Cover image for Anthology 50 years
Title:
Anthology 50 years
Author:
Hooker, John Lee, performer.
Publication Information:
Los Angeles, CA : Shout Factory, [2009]

â„—2009
Physical Description:
2 audio discs : digital ; 4 3/4 in.
General Note:
Shout Factory: 826663-11290--826663-11291 (82663-11289 (set)).

Compact discs.

Compilation of selections previously released, 1948-2007.

Notes (19 p.) on insert by Jas Obrecht.
Language:
English
Contents:
Boogie chillen' -- Hobo blues -- Hoogie boogie -- Crawlin' king snake -- Huckle up baby -- Let your daddy ride -- John L's house rent boogie -- I'm in the mood -- Dimples -- I love you honey -- No shoes -- No more doggin' -- I need some money -- Teachin' the blues -- Boom boom -- She's mine -- Big legs tight skirt -- It serves me right to suffer -- Bottle up and go -- One bourbon, one scotch, one beer -- Let's go out tonight -- I cover the waterfront -- I'm bad like Jesse James (live) -- Peavine -- Jealous -- Healer -- I'm in the mood -- Same old blues again -- Boogie at Russian Hill -- Kiddio -- Chill out (things gonna change) -- Don't look back.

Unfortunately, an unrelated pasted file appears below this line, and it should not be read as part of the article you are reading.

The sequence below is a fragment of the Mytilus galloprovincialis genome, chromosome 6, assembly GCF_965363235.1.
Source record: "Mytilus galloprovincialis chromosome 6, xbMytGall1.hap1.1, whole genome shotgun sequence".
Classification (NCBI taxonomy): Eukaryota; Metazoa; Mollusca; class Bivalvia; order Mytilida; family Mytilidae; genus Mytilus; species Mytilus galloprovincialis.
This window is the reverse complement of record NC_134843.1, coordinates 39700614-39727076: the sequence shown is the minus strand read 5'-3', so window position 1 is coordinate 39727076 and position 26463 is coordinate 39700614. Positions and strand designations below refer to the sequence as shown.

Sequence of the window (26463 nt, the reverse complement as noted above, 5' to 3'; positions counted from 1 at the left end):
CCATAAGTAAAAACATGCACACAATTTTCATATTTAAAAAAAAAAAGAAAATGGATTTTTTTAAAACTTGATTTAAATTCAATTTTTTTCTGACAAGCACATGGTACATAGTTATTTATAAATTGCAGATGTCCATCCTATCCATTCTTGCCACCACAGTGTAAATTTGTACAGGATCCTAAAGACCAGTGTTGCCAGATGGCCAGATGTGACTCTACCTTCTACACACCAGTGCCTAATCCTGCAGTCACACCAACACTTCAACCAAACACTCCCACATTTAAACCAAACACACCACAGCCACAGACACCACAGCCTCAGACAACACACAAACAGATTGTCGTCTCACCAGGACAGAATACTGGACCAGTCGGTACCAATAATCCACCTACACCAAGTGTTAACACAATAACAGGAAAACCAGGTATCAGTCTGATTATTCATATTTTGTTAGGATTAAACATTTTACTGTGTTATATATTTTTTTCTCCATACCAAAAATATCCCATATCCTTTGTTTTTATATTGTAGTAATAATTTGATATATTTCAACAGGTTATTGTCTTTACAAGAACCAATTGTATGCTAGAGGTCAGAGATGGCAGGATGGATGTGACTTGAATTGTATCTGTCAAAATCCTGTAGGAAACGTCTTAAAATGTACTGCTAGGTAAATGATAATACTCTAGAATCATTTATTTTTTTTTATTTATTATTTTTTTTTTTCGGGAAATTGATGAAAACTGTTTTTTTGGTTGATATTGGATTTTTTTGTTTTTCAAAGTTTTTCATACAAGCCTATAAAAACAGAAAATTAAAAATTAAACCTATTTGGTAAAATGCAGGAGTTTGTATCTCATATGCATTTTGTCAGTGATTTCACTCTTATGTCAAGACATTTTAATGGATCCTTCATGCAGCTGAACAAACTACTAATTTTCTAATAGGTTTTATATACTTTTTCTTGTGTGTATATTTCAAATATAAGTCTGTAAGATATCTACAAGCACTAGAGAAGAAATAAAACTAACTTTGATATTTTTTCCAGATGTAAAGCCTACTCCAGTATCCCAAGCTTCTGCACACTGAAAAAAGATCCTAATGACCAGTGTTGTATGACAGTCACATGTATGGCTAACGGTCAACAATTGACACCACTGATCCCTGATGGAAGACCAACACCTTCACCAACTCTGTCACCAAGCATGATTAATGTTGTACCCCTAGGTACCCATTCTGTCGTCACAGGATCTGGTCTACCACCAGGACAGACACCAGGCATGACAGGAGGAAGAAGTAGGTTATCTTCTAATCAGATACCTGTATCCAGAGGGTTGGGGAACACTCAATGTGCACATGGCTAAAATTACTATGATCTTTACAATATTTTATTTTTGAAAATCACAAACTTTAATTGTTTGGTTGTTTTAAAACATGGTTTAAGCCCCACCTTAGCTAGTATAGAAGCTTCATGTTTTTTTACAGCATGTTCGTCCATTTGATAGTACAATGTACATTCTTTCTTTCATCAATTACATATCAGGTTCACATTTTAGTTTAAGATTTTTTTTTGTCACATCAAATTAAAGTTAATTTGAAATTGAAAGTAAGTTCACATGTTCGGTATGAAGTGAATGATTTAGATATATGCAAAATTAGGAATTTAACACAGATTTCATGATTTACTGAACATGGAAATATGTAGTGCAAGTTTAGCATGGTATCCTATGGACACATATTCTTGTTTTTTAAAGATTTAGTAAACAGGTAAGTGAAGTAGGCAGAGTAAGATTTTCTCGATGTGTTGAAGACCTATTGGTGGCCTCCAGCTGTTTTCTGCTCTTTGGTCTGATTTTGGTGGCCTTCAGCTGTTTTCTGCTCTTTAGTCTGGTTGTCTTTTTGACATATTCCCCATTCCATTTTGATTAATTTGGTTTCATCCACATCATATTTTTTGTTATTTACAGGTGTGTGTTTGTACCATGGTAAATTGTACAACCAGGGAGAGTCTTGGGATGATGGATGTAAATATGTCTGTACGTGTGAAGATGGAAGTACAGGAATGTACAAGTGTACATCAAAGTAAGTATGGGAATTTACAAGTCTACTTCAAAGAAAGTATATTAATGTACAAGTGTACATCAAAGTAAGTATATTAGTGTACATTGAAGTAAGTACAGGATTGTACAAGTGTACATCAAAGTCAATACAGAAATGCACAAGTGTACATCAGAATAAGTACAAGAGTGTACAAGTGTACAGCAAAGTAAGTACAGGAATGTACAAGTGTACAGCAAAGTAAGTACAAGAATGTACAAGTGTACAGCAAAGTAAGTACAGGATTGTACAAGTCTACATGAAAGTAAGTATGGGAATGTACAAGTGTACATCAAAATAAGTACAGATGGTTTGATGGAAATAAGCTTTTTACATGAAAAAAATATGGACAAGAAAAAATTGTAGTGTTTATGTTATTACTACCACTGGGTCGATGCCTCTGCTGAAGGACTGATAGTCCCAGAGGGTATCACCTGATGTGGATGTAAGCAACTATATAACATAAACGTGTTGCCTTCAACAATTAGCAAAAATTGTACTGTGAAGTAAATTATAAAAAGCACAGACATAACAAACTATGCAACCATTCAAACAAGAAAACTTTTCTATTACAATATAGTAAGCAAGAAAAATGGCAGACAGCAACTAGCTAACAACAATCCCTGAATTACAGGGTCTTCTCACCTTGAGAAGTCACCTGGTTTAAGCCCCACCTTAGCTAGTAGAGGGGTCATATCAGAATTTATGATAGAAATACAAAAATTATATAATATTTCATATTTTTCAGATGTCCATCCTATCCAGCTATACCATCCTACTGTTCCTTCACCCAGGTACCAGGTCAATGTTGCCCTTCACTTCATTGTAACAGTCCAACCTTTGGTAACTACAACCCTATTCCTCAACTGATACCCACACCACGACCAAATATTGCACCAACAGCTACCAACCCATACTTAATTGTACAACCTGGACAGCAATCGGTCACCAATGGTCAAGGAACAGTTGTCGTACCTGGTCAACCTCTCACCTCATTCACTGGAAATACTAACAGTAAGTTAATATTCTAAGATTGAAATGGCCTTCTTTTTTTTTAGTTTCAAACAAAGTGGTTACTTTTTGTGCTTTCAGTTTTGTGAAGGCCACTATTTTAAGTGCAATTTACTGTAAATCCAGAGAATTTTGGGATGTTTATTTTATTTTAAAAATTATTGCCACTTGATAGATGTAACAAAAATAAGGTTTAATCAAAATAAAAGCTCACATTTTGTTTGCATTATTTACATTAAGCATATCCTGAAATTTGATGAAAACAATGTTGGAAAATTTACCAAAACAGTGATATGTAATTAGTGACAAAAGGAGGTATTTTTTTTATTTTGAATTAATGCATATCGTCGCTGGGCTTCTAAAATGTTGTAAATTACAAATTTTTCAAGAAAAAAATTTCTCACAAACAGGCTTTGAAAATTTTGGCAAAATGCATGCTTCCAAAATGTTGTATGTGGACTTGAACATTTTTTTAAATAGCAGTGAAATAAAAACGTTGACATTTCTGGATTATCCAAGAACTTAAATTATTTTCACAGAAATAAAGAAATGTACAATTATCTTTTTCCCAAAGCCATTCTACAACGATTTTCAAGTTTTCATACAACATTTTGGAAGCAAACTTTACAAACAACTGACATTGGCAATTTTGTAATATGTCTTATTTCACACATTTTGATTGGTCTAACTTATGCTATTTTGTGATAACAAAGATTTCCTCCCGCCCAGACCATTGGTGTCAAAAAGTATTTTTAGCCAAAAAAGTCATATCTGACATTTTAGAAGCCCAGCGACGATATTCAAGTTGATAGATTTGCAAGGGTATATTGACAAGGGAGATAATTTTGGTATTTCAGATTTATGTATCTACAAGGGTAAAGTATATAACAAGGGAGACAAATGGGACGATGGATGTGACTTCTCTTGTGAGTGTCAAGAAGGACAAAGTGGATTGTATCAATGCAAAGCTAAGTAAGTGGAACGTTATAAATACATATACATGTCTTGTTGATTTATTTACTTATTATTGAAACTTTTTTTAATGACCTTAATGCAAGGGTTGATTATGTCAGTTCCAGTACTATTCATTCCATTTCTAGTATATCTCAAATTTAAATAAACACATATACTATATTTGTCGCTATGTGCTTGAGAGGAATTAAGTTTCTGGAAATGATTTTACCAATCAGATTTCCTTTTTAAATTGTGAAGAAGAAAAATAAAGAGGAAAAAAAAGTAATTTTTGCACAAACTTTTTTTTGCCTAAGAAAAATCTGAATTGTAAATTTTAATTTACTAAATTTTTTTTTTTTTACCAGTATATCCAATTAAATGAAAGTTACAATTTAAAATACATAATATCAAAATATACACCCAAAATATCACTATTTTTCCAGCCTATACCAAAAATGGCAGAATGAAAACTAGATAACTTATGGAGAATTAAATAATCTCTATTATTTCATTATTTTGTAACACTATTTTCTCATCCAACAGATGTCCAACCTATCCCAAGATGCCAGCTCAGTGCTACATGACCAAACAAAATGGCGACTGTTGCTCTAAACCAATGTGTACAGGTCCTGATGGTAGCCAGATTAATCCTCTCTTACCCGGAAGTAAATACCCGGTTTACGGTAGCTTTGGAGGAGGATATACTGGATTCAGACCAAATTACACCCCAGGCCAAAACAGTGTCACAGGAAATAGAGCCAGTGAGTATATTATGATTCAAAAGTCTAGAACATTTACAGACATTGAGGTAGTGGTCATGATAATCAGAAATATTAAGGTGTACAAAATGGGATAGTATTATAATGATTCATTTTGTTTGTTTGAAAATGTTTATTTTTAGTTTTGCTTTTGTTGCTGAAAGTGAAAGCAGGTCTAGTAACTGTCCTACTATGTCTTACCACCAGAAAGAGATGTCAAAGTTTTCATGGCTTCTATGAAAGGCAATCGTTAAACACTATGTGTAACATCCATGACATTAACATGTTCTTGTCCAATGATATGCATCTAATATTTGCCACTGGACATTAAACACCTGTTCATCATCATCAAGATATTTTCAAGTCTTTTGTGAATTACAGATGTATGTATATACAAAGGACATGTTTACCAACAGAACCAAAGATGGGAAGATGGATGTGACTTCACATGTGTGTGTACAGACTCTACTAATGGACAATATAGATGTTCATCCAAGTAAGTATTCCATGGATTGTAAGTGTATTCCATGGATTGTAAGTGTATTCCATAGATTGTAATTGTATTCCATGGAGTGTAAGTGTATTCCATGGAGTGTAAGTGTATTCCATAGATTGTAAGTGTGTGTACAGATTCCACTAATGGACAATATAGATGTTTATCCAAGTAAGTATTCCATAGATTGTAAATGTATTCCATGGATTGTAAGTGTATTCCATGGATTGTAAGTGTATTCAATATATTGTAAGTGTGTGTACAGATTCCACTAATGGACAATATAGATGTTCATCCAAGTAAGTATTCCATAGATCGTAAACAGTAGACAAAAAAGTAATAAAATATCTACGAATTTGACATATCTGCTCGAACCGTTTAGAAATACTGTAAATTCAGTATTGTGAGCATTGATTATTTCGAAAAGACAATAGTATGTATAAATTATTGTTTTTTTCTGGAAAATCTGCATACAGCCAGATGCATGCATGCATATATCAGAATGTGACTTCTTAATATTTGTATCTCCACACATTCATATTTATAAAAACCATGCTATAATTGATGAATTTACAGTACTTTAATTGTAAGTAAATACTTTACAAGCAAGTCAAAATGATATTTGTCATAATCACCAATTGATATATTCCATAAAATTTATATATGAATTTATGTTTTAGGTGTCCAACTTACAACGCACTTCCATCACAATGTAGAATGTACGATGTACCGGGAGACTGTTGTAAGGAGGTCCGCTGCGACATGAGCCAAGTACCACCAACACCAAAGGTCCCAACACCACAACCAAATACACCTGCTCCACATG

ISBN:
9781603992510
UPC:
826663112894
Format :
Music CD

Available:*

Library
Call Number
Material Type
Home Location
Status
Kenilworth Library R&B .H783 A Compact Disc Audio Visual
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Summary

Summary

Shout! Factory's 2009 set Anthology: 50 Years is not the first double-disc Hooker retrospect, nor is it likely to be the last. It differs from the previous front runner for best two-disc Hooker set, Rhino's 1991 The Ultimate Collection (1948-1990), by covering the last decade or so of his career, winding up being just one song longer than The Ultimate, weighing in at 32 tracks. Anthology has an even-handed approach, touching on almost every phase of his career -- on the '70s, represented only bay a duet with Canned Heat, which is no great loss -- with the first disc running from 1948 to 1962, hitting "Boogie Chillen," "Crawlin' King Snake," and "Boom Boom" along the way, with the second beginning with 1965's "Big Legs Tight Skirt" and ending with 1997's "Don't Look Back," a duet with Van Morrison. As with many latter day Hooker compilations, there may be too many superstar duets for some tastes, but he did spend his last decade recording too many of them, so it's accurate in a sense and they don't wind up setting this collection off balance. For if this collection is anything, it is balanced, taking enough of each period to paint a full picture of Hooker's career -- which may not be the same thing as offering up all his best, but it's useful in its own way. ~ Stephen Thomas Erlewine


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